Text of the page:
LOS ANGELES--(BUSINESS WIRE)--San Diego County water leader Michael T. Hogan took his seat today on the board of directors of the Metropolitan Water District of Southern California.
Hogan joins Fern Steiner, Keith Lewinger and Vincent Mudd as San Diego County Water Authority representatives on Metropolitan’s 37-member board. He succeeds Doug Wilson, who had served on the Metropolitan board since December 2011.
At Metropolitan, he will serve on the board’s Organization, Personnel and Technology Committee, and Real Property and Asset Management Committee.
Santa Fe Irrigation District’s representative on the Water Authority’s Board of Directors since September 2006, Hogan is past SDCWA board chairman and currently serves as board secretary. He is a member of the SDCWA board’s Administrative and Finance Committee, Imported Water Committee and Audit Committee and is the Water Authority’s representative on the Colorado River Board of California.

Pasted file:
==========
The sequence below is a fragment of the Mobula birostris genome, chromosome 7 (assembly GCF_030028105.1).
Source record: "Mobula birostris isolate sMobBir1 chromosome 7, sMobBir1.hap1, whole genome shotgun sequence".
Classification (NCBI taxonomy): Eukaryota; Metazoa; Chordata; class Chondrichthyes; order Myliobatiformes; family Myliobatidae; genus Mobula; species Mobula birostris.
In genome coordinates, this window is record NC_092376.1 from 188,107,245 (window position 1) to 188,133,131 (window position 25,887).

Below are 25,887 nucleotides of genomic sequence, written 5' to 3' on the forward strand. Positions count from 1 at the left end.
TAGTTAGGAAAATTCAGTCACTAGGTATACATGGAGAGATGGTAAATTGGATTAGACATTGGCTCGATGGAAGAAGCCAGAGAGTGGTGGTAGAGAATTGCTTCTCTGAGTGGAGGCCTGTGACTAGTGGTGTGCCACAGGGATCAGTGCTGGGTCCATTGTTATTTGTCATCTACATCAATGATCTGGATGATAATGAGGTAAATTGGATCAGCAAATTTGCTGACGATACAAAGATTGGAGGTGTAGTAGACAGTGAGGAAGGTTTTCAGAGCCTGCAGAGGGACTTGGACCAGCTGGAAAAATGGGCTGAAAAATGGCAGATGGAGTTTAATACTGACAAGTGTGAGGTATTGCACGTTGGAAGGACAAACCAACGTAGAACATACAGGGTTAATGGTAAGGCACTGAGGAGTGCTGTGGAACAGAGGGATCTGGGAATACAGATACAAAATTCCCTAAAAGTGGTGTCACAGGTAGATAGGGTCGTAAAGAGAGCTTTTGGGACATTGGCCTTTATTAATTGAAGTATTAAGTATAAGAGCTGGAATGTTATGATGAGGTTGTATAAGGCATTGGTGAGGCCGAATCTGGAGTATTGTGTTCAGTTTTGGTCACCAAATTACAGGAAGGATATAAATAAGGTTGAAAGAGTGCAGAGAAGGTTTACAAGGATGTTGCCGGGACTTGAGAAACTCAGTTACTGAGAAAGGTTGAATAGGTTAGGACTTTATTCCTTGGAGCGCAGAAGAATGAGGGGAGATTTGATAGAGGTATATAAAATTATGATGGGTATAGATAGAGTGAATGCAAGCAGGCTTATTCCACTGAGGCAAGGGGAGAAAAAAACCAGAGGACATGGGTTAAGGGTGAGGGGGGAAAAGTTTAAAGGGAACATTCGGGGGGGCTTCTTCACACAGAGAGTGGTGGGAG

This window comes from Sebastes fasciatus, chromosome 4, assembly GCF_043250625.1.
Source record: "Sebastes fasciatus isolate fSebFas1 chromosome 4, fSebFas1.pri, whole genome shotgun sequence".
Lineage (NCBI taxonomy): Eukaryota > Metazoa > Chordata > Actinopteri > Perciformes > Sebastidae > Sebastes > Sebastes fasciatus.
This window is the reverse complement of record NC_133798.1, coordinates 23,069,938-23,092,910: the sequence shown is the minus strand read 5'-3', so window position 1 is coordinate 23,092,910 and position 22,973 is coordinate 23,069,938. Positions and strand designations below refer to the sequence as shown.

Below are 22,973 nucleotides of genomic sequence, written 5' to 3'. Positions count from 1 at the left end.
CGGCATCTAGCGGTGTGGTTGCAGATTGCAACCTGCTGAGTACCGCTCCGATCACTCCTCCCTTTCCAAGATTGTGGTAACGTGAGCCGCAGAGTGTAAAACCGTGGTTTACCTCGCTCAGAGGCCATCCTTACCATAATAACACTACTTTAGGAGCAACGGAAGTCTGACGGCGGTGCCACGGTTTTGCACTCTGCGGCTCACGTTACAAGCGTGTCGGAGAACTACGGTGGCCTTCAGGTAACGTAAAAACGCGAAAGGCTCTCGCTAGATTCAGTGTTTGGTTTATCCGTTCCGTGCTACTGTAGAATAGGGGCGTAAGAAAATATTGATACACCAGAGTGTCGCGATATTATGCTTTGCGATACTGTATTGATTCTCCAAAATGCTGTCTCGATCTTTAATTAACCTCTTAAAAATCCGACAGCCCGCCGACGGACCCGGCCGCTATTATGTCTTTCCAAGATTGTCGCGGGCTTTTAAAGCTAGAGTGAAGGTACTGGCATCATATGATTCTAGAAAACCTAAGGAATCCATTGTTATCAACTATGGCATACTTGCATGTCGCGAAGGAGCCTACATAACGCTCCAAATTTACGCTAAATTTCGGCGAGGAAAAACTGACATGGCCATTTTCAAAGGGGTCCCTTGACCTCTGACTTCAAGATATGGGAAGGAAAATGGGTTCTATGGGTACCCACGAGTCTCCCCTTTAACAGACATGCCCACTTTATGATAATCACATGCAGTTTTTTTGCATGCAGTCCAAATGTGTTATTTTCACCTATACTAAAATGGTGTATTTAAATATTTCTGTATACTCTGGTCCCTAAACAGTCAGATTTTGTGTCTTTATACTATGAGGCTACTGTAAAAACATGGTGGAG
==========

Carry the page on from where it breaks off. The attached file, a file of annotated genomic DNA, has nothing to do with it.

A resident of Solana Beach, Hogan has served on Santa Fe Irrigation District’s Board of Directors since 2003, representing north Solana Beach. He was general manager of the Encina Wastewater Authority from 1998 until his retirement in 2009.
Hogan has been appointed and elected to several positions with the California Water Environment Association and Water Environment Federation over the past 30 years. He also has been a director and treasurer of the Southern California Alliance of Public-Owned Treatment Works and has been involved in California’s Water Quality Control Institute, San Elijo Joint Powers Authority Citizen Advisory Committee on water reclamation and the San Diego Clean Water Program.
A San Diego native, Hogan earned a bachelor’s degree in business management from the University of Phoenix and an associate’s degree in wastewater technology from Palomar College. He is a certified wastewater treatment plant operator.
He has three adult sons and five grandchildren.
Note to editors: A digital photograph of Michael T. Hogan is available upon request.
The Metropolitan Water District of Southern California is a cooperative of 26 cities and water agencies serving nearly 19 million people in six counties. The district imports water from the Colorado River and Northern California to supplement local supplies, and helps its members to develop increased water conservation, recycling, storage and other resource-management programs.